Dancing With the Octopus, by Debora Harding.
18 April 2021
Last week my laptop crashed, so I took it to be fixed, as I am never in the mood to buy a new laptop.
So my laptop spent a week at the laptop spa, and I spent a week being forced to check my email and read the Interwebs on my phone, which never stopped being annoying and which led me to wonder, yet again, how everyone can stand to be on their phones every minute. I don't do any real complex reading online, but trying to follow the thread of any story I was trying to read while only being shown two lines of text at a time on my teeny phone screen was infuriating. I know why all citizens have lost the ability to see the big picture--and that is primarily because we all spend our days looking at extremely tiny pictures.
On the bright side, the week was a nice time to wean myself off my continuing and destructive recreational YouTube habit, which is cheap and doesn't require me to get a Narcan shot, but which wastes literally ALL OF MY TIME. I spent the week reading even more than usual, and it was glorious.
One of the stupendous books I read was Debora Harding's true crime memoir, Dancing With the Octopus. It is the story of Harding's abduction and sexual assault when she was a very young teenager. To make the story even harder to read, Harding also slowly reveals the abuse that was present throughout her life in her own home. Although she had a close and loving relationship with her father, and good relationships with her three sisters, her mother was, if not stereotypically physically abusive, psychologically cruel and neglectful. Although she could confide some of her and her siblings' problems with their mother to her father, he often worked away from home and usually refused to believe things were as bad as they said.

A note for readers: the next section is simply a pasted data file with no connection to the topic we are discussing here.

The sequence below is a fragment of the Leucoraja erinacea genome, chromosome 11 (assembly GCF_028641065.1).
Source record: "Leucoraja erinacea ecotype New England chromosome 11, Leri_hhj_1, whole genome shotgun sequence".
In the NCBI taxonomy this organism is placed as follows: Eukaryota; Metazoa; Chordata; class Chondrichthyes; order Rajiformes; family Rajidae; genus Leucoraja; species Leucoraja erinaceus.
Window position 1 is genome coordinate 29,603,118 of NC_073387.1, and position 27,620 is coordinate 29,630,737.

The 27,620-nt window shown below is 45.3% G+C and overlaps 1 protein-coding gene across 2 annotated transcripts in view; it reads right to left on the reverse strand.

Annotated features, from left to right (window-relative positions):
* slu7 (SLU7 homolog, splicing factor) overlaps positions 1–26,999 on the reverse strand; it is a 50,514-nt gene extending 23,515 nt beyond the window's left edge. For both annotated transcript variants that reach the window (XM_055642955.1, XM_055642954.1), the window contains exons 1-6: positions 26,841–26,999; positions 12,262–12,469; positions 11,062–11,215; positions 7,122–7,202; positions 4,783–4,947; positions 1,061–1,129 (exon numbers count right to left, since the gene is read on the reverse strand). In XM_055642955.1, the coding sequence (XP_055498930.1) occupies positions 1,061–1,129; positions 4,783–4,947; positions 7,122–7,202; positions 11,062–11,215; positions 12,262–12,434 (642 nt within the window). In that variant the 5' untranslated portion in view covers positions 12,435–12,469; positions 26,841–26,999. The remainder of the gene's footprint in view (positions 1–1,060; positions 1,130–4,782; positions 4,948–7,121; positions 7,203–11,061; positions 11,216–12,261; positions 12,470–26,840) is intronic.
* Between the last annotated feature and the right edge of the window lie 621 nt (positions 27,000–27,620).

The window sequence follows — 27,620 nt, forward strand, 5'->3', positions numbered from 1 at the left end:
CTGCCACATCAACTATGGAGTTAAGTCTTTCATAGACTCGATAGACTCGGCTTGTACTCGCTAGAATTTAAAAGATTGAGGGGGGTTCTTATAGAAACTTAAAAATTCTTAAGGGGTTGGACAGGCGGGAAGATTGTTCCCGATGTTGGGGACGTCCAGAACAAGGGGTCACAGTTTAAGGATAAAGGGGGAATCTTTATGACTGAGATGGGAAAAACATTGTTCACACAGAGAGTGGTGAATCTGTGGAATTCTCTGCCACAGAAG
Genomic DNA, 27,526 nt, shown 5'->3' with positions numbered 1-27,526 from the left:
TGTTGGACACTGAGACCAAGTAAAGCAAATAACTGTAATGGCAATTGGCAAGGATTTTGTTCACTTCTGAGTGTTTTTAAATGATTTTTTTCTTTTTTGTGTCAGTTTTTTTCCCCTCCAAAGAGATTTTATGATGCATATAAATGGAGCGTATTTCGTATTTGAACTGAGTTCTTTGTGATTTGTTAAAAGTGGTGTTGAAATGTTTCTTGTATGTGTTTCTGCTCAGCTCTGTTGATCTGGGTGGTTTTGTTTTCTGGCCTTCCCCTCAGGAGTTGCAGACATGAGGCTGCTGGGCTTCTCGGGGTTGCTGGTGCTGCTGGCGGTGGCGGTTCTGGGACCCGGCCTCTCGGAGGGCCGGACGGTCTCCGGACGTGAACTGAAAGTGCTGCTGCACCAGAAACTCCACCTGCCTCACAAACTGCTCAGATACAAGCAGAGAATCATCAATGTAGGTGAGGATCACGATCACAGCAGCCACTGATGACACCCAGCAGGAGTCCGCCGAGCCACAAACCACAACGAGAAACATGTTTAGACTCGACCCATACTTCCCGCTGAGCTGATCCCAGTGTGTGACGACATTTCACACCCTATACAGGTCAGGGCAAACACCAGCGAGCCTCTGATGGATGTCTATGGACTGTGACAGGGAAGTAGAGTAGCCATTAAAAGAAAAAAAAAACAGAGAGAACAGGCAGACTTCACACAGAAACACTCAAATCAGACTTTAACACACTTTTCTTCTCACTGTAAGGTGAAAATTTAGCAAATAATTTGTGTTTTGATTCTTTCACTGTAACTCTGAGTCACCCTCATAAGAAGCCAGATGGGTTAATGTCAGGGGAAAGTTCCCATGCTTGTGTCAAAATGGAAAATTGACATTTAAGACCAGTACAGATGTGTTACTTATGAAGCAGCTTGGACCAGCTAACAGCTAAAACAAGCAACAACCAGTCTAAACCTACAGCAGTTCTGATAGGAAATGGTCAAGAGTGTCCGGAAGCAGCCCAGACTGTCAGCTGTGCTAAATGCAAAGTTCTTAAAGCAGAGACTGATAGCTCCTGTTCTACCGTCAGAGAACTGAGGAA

This, then, is a memoir of family trauma and crime trauma, so it's not easy to read.
But you really HAVE to read it, because you have to meet Debora Harding.
This is a woman who has survived several types of abuse and trauma, which she did for a long time by mostly not admitting to herself (or others, never to others), how much she was affected by everything that happened to her. Her focus throughout the early part of the book is how she started experiencing symptoms that she did not understand, and which she slowly comes to understand are her body's delayed response to her childhood and the kidnapping. I am a huge believer that our bodies hold all our secrets and can be a mystery even to our brains, so to watch her work through the process of understanding her own physical being was powerful.
This is also a powerful story about restorative justice and what happened when Harding eventually met the man who kidnapped and assaulted her. It is a story of trying to come to terms with all of her own family members, at a time when she was trying to raise her own children.
I'm blabbing on pointlessly here. It's a beautiful book and you need to read it.